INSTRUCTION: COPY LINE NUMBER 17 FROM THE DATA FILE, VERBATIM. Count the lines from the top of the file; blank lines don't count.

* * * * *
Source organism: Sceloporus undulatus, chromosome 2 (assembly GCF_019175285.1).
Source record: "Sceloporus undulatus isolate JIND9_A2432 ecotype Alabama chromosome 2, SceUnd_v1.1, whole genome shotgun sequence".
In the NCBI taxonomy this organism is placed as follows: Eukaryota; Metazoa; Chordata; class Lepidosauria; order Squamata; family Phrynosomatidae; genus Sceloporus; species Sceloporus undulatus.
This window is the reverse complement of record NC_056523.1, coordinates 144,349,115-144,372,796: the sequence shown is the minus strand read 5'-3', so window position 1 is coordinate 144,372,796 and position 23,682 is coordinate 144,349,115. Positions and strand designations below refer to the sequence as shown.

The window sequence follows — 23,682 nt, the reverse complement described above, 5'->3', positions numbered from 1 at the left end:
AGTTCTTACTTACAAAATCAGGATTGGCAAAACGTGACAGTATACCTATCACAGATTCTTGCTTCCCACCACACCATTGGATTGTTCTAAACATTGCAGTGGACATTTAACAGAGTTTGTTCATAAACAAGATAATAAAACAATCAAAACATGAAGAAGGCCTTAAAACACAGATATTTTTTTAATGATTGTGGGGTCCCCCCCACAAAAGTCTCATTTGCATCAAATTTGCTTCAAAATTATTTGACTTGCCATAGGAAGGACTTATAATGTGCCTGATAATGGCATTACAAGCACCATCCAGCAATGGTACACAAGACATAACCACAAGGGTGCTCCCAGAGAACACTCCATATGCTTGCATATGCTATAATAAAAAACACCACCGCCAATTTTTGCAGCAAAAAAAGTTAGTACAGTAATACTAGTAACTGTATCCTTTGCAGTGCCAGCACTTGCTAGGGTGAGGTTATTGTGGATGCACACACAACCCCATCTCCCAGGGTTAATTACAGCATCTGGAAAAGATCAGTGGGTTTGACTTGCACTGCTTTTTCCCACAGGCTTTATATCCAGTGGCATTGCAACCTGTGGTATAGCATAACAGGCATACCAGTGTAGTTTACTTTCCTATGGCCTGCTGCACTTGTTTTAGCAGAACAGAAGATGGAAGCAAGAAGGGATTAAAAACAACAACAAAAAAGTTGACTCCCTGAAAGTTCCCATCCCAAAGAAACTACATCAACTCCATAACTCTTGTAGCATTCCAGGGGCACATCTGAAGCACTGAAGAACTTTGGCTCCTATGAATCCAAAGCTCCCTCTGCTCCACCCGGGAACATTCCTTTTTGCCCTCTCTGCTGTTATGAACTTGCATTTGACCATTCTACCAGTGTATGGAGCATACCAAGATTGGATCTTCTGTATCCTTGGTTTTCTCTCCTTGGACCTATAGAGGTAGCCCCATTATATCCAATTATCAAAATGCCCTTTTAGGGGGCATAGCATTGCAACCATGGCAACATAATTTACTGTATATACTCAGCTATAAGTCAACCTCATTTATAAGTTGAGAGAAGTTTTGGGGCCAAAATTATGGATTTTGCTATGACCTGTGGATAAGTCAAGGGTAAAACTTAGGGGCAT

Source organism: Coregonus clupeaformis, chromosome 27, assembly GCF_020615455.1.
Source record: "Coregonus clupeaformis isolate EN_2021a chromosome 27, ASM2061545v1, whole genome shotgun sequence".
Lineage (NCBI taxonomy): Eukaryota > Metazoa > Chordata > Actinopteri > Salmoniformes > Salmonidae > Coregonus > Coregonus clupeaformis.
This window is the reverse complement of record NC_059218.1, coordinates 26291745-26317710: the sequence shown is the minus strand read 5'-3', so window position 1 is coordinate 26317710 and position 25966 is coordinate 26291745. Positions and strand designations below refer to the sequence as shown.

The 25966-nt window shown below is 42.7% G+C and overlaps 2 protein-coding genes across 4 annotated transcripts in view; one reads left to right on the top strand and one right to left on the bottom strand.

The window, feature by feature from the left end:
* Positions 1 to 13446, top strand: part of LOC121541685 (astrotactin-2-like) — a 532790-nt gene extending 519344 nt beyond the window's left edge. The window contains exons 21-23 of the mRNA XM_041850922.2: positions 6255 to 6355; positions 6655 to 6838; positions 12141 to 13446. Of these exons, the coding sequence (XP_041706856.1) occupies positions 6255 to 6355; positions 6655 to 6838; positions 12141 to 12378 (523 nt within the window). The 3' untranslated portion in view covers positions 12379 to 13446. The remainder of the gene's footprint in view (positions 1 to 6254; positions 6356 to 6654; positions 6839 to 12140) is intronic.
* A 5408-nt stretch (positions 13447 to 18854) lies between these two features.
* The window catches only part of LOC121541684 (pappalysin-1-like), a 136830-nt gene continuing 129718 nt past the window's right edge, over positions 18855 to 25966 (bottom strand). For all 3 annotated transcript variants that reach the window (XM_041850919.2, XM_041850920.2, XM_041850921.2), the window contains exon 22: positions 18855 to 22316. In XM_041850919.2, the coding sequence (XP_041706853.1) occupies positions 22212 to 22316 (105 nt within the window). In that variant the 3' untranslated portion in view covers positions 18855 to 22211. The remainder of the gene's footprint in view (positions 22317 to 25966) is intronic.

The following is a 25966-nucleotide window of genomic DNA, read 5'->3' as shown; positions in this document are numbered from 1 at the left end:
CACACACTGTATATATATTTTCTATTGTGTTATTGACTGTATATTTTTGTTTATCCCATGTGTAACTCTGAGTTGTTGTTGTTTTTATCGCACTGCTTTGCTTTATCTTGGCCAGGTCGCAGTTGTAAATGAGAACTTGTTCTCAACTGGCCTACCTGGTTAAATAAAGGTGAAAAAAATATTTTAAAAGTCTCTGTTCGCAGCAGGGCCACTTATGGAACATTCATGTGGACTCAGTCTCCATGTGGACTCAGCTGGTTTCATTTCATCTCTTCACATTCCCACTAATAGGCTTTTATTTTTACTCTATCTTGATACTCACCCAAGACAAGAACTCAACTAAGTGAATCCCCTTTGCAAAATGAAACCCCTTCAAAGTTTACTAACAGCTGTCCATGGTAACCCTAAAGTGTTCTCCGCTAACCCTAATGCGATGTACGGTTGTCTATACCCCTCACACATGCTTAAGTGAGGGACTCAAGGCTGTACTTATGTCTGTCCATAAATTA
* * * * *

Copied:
CACACACTGTATATATATTTTCTATTGTGTTATTGACTGTATATTTTTGTTTATCCCATGTGTAACTCTGAGTTGTTGTTGTTTTTATCGCACTGCTTTGCTTTATCTTGGCCAGGTCGCAGTTGTAAATGAGAACTTGTTCTCAACTGGCCTACCTGGTTAAATAAAGGTGAAAAAAATATTTTAAAAGTCTCTGTTCGCAGCAGGGCCACTTATGGAACATTCATGTGGACTCAGTCTCCATGTGGACTCAGCTGGTTTCATTTCATCTCTTCACATTCCCACTAATAGGCTTTTATTTTTACTCTATCTTGATACTCACCCAAGACAAGAACTCAACTAAGTGAATCCCCTTTGCAAAATGAAACCCCTTCAAAGTTTACTAACAGCTGTCCATGGTAACCCTAAAGTGTTCTCCGCTAACCCTAATGCGATGTACGGTTGTCTATACCCCTCACACATGCTTAAGTGAGGGACTCAAGGCTGTACTTATGTCTGTCCATAAATTA